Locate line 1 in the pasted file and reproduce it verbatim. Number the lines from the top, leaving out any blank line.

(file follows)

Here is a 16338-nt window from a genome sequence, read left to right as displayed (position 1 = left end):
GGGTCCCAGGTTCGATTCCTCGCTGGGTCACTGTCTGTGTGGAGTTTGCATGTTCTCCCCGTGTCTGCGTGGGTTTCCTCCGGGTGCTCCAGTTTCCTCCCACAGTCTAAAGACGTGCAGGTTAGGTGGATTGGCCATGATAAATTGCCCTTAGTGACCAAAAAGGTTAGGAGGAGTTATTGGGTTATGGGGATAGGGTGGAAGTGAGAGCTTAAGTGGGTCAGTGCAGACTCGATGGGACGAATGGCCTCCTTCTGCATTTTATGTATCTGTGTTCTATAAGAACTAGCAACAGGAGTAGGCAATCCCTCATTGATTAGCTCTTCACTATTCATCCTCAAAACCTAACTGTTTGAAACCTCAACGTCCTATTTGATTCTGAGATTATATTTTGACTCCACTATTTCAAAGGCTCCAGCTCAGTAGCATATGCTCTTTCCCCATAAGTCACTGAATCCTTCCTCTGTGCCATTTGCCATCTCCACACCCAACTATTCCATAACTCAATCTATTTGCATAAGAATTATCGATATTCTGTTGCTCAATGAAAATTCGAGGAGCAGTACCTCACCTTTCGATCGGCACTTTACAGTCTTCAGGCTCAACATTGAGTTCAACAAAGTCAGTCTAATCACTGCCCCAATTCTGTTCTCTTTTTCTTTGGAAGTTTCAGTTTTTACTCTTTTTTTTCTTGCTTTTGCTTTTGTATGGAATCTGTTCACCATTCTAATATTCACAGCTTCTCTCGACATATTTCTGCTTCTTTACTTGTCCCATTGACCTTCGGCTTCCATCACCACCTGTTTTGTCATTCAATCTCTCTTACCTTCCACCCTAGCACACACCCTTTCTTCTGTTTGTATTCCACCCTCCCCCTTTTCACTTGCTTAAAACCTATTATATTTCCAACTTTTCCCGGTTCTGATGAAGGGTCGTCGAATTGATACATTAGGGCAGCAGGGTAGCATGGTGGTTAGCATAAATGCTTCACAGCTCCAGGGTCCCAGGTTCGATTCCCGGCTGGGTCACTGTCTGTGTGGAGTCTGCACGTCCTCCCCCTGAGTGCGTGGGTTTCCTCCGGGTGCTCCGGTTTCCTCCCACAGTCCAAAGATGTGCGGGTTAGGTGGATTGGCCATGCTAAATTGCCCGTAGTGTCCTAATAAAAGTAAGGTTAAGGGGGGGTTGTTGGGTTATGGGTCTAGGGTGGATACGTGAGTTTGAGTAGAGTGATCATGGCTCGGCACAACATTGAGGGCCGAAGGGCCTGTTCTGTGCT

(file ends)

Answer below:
Here is a 16338-nt window from a genome sequence, read left to right as displayed (position 1 = left end):